Brooks explained that the “Destroy Everything” patch was a reference to Deneke’s favorite band, Filth. “Destroy all preconceptions about everyone—that’s what it stands for,” Brooks said. “And they used that against him. They said he deserved to die because of the way he looked.” In contrast, the defense portrayed Camp, a football player, as an all-American family boy. The filmmakers compared the Camp trial verdict to the 2013 case of Ethan Couch, who received ten years’ probation for intoxication manslaughter and assault after citing “affluenza” as an excuse for his reckless behavior. Couch was eventually jailed for violating his probation, as was Camp—in 2001, at 20 years old, Camp was arrested and charged with violating his probation by evading arrest and underage drinking. He would serve five years in prison, seeing release in 2006.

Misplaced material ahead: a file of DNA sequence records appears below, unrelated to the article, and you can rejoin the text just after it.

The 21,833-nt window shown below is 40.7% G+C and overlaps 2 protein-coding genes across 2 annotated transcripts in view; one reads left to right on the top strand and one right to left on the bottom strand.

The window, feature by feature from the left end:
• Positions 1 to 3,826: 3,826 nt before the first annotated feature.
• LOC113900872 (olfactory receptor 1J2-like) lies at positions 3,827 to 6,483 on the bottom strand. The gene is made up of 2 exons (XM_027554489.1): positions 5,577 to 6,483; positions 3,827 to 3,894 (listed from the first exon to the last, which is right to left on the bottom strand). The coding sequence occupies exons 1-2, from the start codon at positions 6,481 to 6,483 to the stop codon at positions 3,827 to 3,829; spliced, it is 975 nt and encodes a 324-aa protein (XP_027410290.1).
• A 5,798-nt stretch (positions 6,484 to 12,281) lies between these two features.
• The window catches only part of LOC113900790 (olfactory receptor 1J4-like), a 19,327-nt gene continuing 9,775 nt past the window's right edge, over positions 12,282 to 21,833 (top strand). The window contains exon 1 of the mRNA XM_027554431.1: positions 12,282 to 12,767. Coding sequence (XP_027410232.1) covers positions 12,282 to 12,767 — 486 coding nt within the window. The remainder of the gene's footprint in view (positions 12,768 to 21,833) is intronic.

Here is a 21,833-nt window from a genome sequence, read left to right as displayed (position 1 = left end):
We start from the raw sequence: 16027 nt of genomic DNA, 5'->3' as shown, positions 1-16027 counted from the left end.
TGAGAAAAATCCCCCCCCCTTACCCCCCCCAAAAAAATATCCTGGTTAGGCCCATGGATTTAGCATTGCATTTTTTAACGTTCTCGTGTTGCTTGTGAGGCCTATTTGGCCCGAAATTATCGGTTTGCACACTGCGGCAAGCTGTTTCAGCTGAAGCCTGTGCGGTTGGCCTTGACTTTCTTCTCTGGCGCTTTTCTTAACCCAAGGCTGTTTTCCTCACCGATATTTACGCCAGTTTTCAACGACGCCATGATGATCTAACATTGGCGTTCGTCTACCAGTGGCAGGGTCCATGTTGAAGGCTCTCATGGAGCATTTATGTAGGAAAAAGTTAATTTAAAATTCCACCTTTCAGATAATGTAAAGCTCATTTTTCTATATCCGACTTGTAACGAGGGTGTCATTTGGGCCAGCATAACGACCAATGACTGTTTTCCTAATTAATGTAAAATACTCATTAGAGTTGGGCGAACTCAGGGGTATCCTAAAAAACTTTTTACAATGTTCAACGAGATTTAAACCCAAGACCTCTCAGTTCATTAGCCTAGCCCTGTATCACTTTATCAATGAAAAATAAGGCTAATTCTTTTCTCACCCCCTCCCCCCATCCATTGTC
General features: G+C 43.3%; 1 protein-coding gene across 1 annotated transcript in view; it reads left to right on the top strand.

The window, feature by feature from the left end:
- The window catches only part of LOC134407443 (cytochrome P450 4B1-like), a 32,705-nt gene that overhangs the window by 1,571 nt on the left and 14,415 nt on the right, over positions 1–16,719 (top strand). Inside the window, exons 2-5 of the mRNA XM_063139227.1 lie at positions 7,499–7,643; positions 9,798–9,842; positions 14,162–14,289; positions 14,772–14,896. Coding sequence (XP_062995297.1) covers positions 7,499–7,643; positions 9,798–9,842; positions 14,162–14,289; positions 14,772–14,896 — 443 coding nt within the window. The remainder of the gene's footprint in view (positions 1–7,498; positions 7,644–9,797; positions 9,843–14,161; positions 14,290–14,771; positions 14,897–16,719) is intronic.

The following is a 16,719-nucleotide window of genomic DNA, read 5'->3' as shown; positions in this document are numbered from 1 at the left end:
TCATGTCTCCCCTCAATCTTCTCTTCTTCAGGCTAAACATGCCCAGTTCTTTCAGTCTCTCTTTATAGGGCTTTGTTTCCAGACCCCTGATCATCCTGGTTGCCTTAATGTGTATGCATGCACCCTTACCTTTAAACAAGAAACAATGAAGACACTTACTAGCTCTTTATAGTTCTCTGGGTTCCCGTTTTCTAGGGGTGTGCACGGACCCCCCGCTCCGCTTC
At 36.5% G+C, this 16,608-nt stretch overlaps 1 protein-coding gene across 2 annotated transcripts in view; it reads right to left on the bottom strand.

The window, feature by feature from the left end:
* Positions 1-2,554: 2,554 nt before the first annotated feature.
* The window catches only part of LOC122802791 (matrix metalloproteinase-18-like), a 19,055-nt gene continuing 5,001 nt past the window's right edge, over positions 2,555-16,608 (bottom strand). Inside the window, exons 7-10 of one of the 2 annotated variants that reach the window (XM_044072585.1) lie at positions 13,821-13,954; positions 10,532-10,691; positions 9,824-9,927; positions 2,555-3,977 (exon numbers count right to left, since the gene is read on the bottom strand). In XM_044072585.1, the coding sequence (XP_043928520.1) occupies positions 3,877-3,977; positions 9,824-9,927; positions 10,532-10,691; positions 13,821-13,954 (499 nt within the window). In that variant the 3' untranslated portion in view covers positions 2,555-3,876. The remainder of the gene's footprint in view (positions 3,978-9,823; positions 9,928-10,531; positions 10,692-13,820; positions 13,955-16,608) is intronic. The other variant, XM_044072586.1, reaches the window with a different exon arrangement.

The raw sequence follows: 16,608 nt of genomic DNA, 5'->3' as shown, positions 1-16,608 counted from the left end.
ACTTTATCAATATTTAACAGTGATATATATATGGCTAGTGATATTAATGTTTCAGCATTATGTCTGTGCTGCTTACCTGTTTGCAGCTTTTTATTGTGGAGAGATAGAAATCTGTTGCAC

Meanwhile, the idea that one might deserve to die for minor reasons remains an evergreen theme in the American justice system, from Eric Garner to Zach Hammond. During the trial, Camp’s defense brought up Deneke’s arrest record. In the film, Deneke and his friends are taken away for resisting arrest after getting caught defacing public property and drinking. Meanwhile, football players are seen partying around a bonfire. “The cops never come. We run this town,” Cates says.
Mike Deneke, Brian’s father, said he appreciated the film’s nuanced depiction of his son as more than a martyr. “It didn’t make Brian and his friends out to be angels of any kind,” he said.